By Betty Jo Gigot, Publisher

One of CALF News’ goals is to take you with us wherever we go, but you will have to roller skate really fast to keep up with the Gypsy Wagon this time. Escaping from the summer heat in Phoenix (it was 114 degrees yesterday) has become a yearly thing and, so far, I’ve had the perfect solution. I’d originally thought about leasing a place in a cooler spot like Colorado or Wyoming this year but decided I could probably get away with one more year of living-off-the-land. In Australia, they call it a “walkabout.” Here, I call it lucky-to-have-friends (and relatives) who will share a good steak and a better scotch for a few nights, in return for an expensive dinner out and a few new stories. So far so good. I may have to add a couple of songs if I keep this up.

For the past 25 years, I have been in Garden City, Kan., for their Beef Empire Days celebration, so how could I miss their 50th anniversary (see story on page 32)? Don’t you think founders John Dohogne and big Earl Brookover would be proud to know the beat goes on?

I bet John and Earl would have been just a little surprised to see a show entry weighing over 1,700 lbs., and an average entry weight of at least 1,450 lbs., but cattle in the show this year were outstanding.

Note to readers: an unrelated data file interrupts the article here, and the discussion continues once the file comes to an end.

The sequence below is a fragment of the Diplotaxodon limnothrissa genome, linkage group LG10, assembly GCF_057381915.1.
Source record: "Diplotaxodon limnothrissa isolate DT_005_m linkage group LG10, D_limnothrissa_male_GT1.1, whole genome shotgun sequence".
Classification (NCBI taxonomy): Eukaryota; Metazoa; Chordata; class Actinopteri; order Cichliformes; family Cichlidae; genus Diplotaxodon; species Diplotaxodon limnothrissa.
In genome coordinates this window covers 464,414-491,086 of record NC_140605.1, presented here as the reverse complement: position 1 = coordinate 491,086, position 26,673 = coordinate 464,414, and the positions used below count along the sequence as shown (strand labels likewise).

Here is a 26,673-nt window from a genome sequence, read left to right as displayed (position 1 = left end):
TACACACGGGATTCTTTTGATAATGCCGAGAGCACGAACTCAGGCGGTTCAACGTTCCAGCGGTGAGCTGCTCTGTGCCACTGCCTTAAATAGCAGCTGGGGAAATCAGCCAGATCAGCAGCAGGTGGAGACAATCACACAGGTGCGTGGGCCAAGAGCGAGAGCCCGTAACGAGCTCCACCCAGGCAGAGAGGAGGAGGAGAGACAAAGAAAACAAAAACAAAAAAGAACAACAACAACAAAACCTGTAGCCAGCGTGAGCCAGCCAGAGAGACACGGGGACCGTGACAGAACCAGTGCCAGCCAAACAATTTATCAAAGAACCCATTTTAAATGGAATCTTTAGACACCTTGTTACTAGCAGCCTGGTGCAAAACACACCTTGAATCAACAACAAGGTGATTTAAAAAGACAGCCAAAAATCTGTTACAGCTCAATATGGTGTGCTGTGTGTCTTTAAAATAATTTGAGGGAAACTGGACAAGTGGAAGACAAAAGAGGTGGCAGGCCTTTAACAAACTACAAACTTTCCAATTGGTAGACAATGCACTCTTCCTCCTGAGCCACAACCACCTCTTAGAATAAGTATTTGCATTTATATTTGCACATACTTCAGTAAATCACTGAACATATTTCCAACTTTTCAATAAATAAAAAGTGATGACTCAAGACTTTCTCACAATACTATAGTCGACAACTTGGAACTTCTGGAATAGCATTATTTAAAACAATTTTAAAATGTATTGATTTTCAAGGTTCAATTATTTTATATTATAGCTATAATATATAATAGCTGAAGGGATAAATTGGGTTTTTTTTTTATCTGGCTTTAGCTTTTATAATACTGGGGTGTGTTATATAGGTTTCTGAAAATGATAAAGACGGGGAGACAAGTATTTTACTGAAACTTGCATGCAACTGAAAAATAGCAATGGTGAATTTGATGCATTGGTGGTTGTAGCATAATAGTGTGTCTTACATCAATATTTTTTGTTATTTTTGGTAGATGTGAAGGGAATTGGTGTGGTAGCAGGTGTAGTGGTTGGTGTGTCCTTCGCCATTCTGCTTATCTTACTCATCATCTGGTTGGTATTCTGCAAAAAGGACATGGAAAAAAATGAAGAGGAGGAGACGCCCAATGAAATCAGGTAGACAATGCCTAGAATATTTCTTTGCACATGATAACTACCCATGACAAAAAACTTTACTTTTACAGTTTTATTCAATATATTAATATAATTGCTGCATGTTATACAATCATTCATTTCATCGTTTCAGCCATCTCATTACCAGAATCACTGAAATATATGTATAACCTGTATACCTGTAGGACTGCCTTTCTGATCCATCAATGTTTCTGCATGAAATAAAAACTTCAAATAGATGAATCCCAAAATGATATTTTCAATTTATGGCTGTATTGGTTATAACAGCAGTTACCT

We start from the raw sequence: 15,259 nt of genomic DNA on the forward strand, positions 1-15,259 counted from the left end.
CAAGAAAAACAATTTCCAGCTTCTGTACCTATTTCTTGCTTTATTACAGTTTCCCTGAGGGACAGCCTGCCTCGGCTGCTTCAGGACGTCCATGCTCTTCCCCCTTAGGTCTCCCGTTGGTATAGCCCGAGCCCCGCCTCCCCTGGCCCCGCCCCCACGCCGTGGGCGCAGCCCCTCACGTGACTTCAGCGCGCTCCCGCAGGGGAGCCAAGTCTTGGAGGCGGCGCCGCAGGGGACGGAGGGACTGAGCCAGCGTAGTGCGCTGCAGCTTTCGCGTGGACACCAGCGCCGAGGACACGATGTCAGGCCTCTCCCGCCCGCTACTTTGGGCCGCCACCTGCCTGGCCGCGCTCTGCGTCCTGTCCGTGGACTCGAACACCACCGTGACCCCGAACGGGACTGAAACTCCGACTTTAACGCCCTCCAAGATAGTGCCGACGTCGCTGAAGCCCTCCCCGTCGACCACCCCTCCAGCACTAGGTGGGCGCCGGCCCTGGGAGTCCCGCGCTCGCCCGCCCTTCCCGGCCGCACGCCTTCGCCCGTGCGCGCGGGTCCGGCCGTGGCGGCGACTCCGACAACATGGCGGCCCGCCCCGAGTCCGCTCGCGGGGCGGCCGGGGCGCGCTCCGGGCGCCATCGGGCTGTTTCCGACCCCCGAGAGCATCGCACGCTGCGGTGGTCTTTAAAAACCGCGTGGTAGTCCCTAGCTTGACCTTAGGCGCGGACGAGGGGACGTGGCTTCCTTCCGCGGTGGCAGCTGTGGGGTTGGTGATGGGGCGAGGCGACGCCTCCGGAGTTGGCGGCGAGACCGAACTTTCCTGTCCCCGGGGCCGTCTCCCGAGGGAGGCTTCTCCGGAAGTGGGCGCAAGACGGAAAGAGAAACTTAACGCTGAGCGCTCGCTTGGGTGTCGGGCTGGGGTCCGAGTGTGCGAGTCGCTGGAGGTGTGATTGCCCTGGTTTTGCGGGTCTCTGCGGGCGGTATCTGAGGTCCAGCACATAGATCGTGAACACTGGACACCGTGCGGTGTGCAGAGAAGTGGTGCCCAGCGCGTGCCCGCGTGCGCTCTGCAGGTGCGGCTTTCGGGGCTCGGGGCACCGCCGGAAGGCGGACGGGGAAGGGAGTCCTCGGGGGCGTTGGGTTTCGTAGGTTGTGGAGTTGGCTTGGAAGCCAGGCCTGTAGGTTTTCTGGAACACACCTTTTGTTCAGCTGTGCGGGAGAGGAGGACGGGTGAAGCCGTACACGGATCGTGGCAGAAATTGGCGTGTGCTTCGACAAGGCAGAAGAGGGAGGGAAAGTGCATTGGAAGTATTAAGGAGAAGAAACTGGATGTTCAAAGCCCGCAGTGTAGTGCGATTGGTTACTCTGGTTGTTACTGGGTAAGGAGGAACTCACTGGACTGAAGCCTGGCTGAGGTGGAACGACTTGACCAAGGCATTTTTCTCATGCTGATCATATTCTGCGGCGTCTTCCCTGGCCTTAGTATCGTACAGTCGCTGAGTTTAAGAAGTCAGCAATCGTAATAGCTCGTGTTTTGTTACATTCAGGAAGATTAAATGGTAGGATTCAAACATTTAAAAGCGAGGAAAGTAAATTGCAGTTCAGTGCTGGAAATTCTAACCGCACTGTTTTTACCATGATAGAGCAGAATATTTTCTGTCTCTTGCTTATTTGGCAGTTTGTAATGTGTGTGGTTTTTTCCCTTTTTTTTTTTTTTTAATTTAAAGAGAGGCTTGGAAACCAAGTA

When Derek Sawyer joined me in the stands, I introduced myself. Derek, a Kansas rancher from McPherson, got a little excited when they sorted out the top steers, so I asked him if he had a steer in the group. “Only the black ones,” he said.

He placed first, third and fifth in the live steer division. That doesn’t happen very often. Good show, Derek.

Not only is cattle feeding continuing in southwest Kansas, but it’s flourishing. New pens are going in, and when properties come up for sale, buyers line up. I had a chance to see Beefland’s new feed alleys and Finney County’s latest addition. While visiting with Tom Jones at Hy-Plains, I realized I needed to swing back to Montezuma the next week to attend the One Health Initiative conference at the Hy-Plains Education and Research Center (see story on page 8).

Next, it was time for a jaunt to Tescott, just a few miles north of Salina, Kan., to stay with Jess Ebert, CALF News national sales manager, her husband, Levi, their sons, Ty and Mason, and a new, 10-week-old toy Aussie named Fancy. They also have a hoard of goats to eat weeds, a yellow dog to guard the goats, a very busy farm and ranch program and a fabulous flatiron steak cooked by Levi.

On the schedule was a story about the new Nextgen Cattle Co., down the road near Paxico (see story on page 20) and the CK Ranch (see story on page 38) near Brookville. Nextgen had won Grand Champion Heifer at the Beef Empire Days show. The company also has just opened their Chophouse restaurant in Maple Hill (see story on page 30).

Speaking of Brookville and adding a little variety to the menu, Bill and Kathie Rhea of Rhea Cattle Co., near Arlington, Neb., met me in Abilene for an amazing chicken dinner at the famous Brookville Hotel (no story about chicken). After a weekend with Dean’s sister, Marg, in Topeka where I realized how much I like the 5 percent humidity in Phoenix, I headed to Colorado to guess what? Write stories.

As you can see from the size of this issue of CALF News, the magazine is going great guns. In case you don’t realize it, the number of pages in a magazine depends on the dollars brought in from advertising. Thanks to our loyal advertisers and to you folks who support us every day. We are proud to be a part of your lives.